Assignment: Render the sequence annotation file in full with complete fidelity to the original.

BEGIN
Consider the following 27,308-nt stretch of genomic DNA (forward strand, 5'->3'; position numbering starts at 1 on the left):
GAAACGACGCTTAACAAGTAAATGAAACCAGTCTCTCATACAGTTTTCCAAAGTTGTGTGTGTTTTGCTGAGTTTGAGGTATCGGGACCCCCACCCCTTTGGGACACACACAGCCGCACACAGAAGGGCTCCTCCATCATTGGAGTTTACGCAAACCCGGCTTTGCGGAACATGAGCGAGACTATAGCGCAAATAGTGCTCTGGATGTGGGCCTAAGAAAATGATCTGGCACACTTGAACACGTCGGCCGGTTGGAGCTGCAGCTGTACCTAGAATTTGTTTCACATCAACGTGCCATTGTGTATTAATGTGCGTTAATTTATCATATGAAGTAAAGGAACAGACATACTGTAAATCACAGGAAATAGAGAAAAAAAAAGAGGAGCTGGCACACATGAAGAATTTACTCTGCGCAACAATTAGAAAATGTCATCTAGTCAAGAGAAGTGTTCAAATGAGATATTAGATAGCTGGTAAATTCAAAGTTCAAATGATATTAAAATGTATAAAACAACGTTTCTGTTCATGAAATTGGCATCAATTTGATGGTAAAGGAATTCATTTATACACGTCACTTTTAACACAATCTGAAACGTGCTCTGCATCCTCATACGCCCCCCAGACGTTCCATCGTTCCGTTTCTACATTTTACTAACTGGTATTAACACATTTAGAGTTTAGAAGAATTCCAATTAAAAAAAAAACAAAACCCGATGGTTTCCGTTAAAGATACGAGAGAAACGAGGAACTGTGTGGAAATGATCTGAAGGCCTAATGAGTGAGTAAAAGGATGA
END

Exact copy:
Consider the following 27,308-nt stretch of genomic DNA (forward strand, 5'->3'; position numbering starts at 1 on the left):
GAAACGACGCTTAACAAGTAAATGAAACCAGTCTCTCATACAGTTTTCCAAAGTTGTGTGTGTTTTGCTGAGTTTGAGGTATCGGGACCCCCACCCCTTTGGGACACACACAGCCGCACACAGAAGGGCTCCTCCATCATTGGAGTTTACGCAAACCCGGCTTTGCGGAACATGAGCGAGACTATAGCGCAAATAGTGCTCTGGATGTGGGCCTAAGAAAATGATCTGGCACACTTGAACACGTCGGCCGGTTGGAGCTGCAGCTGTACCTAGAATTTGTTTCACATCAACGTGCCATTGTGTATTAATGTGCGTTAATTTATCATATGAAGTAAAGGAACAGACATACTGTAAATCACAGGAAATAGAGAAAAAAAAAGAGGAGCTGGCACACATGAAGAATTTACTCTGCGCAACAATTAGAAAATGTCATCTAGTCAAGAGAAGTGTTCAAATGAGATATTAGATAGCTGGTAAATTCAAAGTTCAAATGATATTAAAATGTATAAAACAACGTTTCTGTTCATGAAATTGGCATCAATTTGATGGTAAAGGAATTCATTTATACACGTCACTTTTAACACAATCTGAAACGTGCTCTGCATCCTCATACGCCCCCCAGACGTTCCATCGTTCCGTTTCTACATTTTACTAACTGGTATTAACACATTTAGAGTTTAGAAGAATTCCAATTAAAAAAAAAACAAAACCCGATGGTTTCCGTTAAAGATACGAGAGAAACGAGGAACTGTGTGGAAATGATCTGAAGGCCTAATGAGTGAGTAAAAGGATGA